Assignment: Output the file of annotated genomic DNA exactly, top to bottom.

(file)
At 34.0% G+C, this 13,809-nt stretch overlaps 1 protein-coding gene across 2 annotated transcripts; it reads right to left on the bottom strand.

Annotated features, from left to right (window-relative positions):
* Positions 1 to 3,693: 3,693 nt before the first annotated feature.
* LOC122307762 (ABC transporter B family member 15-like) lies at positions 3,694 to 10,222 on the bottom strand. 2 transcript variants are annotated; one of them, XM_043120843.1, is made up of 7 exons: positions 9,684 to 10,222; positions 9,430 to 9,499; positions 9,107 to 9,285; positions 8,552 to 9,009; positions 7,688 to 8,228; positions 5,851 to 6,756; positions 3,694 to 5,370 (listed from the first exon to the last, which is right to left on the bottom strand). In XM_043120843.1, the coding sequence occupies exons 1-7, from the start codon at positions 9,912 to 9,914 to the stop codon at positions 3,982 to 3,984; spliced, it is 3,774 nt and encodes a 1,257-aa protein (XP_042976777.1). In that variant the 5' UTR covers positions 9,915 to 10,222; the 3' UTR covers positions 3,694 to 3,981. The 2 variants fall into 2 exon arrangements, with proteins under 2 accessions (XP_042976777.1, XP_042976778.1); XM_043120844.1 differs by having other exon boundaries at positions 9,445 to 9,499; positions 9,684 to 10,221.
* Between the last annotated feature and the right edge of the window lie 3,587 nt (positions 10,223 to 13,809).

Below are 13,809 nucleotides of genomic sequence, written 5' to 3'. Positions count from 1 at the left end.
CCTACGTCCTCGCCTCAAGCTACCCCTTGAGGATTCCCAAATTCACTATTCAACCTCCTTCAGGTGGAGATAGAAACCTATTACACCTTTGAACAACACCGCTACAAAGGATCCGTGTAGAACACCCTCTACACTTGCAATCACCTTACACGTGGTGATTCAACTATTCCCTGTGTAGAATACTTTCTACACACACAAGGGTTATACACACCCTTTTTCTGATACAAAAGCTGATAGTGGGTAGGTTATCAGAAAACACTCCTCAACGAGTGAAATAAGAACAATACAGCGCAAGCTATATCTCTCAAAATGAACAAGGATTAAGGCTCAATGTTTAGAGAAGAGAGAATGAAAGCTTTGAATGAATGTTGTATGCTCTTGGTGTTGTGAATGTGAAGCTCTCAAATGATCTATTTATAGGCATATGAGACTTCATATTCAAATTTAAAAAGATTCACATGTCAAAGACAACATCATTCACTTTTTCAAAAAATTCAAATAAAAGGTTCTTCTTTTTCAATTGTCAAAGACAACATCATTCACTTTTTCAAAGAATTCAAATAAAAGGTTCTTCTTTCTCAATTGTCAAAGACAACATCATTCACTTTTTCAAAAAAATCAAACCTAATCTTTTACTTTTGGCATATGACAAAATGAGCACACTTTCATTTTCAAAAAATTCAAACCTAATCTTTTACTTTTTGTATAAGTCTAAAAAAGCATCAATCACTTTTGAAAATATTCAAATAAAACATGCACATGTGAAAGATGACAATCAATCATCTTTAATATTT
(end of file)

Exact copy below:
At 34.0% G+C, this 13,809-nt stretch overlaps 1 protein-coding gene across 2 annotated transcripts; it reads right to left on the bottom strand.

Annotated features, from left to right (window-relative positions):
* Positions 1 to 3,693: 3,693 nt before the first annotated feature.
* LOC122307762 (ABC transporter B family member 15-like) lies at positions 3,694 to 10,222 on the bottom strand. 2 transcript variants are annotated; one of them, XM_043120843.1, is made up of 7 exons: positions 9,684 to 10,222; positions 9,430 to 9,499; positions 9,107 to 9,285; positions 8,552 to 9,009; positions 7,688 to 8,228; positions 5,851 to 6,756; positions 3,694 to 5,370 (listed from the first exon to the last, which is right to left on the bottom strand). In XM_043120843.1, the coding sequence occupies exons 1-7, from the start codon at positions 9,912 to 9,914 to the stop codon at positions 3,982 to 3,984; spliced, it is 3,774 nt and encodes a 1,257-aa protein (XP_042976777.1). In that variant the 5' UTR covers positions 9,915 to 10,222; the 3' UTR covers positions 3,694 to 3,981. The 2 variants fall into 2 exon arrangements, with proteins under 2 accessions (XP_042976777.1, XP_042976778.1); XM_043120844.1 differs by having other exon boundaries at positions 9,445 to 9,499; positions 9,684 to 10,221.
* Between the last annotated feature and the right edge of the window lie 3,587 nt (positions 10,223 to 13,809).

Below are 13,809 nucleotides of genomic sequence, written 5' to 3'. Positions count from 1 at the left end.
CCTACGTCCTCGCCTCAAGCTACCCCTTGAGGATTCCCAAATTCACTATTCAACCTCCTTCAGGTGGAGATAGAAACCTATTACACCTTTGAACAACACCGCTACAAAGGATCCGTGTAGAACACCCTCTACACTTGCAATCACCTTACACGTGGTGATTCAACTATTCCCTGTGTAGAATACTTTCTACACACACAAGGGTTATACACACCCTTTTTCTGATACAAAAGCTGATAGTGGGTAGGTTATCAGAAAACACTCCTCAACGAGTGAAATAAGAACAATACAGCGCAAGCTATATCTCTCAAAATGAACAAGGATTAAGGCTCAATGTTTAGAGAAGAGAGAATGAAAGCTTTGAATGAATGTTGTATGCTCTTGGTGTTGTGAATGTGAAGCTCTCAAATGATCTATTTATAGGCATATGAGACTTCATATTCAAATTTAAAAAGATTCACATGTCAAAGACAACATCATTCACTTTTTCAAAAAATTCAAATAAAAGGTTCTTCTTTTTCAATTGTCAAAGACAACATCATTCACTTTTTCAAAGAATTCAAATAAAAGGTTCTTCTTTCTCAATTGTCAAAGACAACATCATTCACTTTTTCAAAAAAATCAAACCTAATCTTTTACTTTTGGCATATGACAAAATGAGCACACTTTCATTTTCAAAAAATTCAAACCTAATCTTTTACTTTTTGTATAAGTCTAAAAAAGCATCAATCACTTTTGAAAATATTCAAATAAAACATGCACATGTGAAAGATGACAATCAATCATCTTTAATATTT